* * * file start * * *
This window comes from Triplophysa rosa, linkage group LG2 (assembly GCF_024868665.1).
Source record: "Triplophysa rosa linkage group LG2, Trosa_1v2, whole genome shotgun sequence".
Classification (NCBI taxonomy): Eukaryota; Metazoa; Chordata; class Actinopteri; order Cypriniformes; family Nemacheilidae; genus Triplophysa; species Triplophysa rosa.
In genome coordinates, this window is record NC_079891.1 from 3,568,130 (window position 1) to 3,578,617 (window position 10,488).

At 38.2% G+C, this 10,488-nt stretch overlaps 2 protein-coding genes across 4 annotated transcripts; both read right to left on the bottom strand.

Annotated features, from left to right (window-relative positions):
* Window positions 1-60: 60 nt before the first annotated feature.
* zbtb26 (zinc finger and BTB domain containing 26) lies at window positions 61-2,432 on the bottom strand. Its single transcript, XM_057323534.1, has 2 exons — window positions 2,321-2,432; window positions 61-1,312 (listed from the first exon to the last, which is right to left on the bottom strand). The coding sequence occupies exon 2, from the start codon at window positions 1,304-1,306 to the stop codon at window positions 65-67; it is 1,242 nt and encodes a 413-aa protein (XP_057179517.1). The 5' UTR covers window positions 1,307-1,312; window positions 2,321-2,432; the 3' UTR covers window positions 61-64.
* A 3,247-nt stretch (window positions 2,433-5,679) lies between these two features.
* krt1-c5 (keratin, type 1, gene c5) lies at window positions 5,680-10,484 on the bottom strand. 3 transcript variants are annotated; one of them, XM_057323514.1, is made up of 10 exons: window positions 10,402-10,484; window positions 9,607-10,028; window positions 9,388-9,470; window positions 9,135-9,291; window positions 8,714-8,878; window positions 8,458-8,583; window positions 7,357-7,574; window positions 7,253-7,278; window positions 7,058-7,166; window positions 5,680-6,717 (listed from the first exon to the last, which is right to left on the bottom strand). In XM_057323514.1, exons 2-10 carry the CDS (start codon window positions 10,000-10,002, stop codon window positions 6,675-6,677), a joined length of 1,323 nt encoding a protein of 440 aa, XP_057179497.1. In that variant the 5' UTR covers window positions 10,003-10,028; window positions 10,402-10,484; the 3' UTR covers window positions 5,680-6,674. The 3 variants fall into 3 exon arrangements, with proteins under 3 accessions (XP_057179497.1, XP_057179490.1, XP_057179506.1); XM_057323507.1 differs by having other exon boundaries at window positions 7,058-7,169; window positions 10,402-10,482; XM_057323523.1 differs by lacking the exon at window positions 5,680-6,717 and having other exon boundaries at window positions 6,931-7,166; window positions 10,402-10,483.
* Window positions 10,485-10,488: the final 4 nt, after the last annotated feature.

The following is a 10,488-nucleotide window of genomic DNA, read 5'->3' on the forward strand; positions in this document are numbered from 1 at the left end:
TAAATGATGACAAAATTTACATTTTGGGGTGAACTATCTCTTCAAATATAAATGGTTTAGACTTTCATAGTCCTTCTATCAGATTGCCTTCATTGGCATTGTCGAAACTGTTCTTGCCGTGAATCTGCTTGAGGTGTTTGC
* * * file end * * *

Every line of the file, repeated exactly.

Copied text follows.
This window comes from Triplophysa rosa, linkage group LG2 (assembly GCF_024868665.1).
Source record: "Triplophysa rosa linkage group LG2, Trosa_1v2, whole genome shotgun sequence".
Classification (NCBI taxonomy): Eukaryota; Metazoa; Chordata; class Actinopteri; order Cypriniformes; family Nemacheilidae; genus Triplophysa; species Triplophysa rosa.
In genome coordinates, this window is record NC_079891.1 from 3,568,130 (window position 1) to 3,578,617 (window position 10,488).

At 38.2% G+C, this 10,488-nt stretch overlaps 2 protein-coding genes across 4 annotated transcripts; both read right to left on the bottom strand.

Annotated features, from left to right (window-relative positions):
* Window positions 1-60: 60 nt before the first annotated feature.
* zbtb26 (zinc finger and BTB domain containing 26) lies at window positions 61-2,432 on the bottom strand. Its single transcript, XM_057323534.1, has 2 exons — window positions 2,321-2,432; window positions 61-1,312 (listed from the first exon to the last, which is right to left on the bottom strand). The coding sequence occupies exon 2, from the start codon at window positions 1,304-1,306 to the stop codon at window positions 65-67; it is 1,242 nt and encodes a 413-aa protein (XP_057179517.1). The 5' UTR covers window positions 1,307-1,312; window positions 2,321-2,432; the 3' UTR covers window positions 61-64.
* A 3,247-nt stretch (window positions 2,433-5,679) lies between these two features.
* krt1-c5 (keratin, type 1, gene c5) lies at window positions 5,680-10,484 on the bottom strand. 3 transcript variants are annotated; one of them, XM_057323514.1, is made up of 10 exons: window positions 10,402-10,484; window positions 9,607-10,028; window positions 9,388-9,470; window positions 9,135-9,291; window positions 8,714-8,878; window positions 8,458-8,583; window positions 7,357-7,574; window positions 7,253-7,278; window positions 7,058-7,166; window positions 5,680-6,717 (listed from the first exon to the last, which is right to left on the bottom strand). In XM_057323514.1, exons 2-10 carry the CDS (start codon window positions 10,000-10,002, stop codon window positions 6,675-6,677), a joined length of 1,323 nt encoding a protein of 440 aa, XP_057179497.1. In that variant the 5' UTR covers window positions 10,003-10,028; window positions 10,402-10,484; the 3' UTR covers window positions 5,680-6,674. The 3 variants fall into 3 exon arrangements, with proteins under 3 accessions (XP_057179497.1, XP_057179490.1, XP_057179506.1); XM_057323507.1 differs by having other exon boundaries at window positions 7,058-7,169; window positions 10,402-10,482; XM_057323523.1 differs by lacking the exon at window positions 5,680-6,717 and having other exon boundaries at window positions 6,931-7,166; window positions 10,402-10,483.
* Window positions 10,485-10,488: the final 4 nt, after the last annotated feature.

The following is a 10,488-nucleotide window of genomic DNA, read 5'->3' on the forward strand; positions in this document are numbered from 1 at the left end:
TAAATGATGACAAAATTTACATTTTGGGGTGAACTATCTCTTCAAATATAAATGGTTTAGACTTTCATAGTCCTTCTATCAGATTGCCTTCATTGGCATTGTCGAAACTGTTCTTGCCGTGAATCTGCTTGAGGTGTTTGC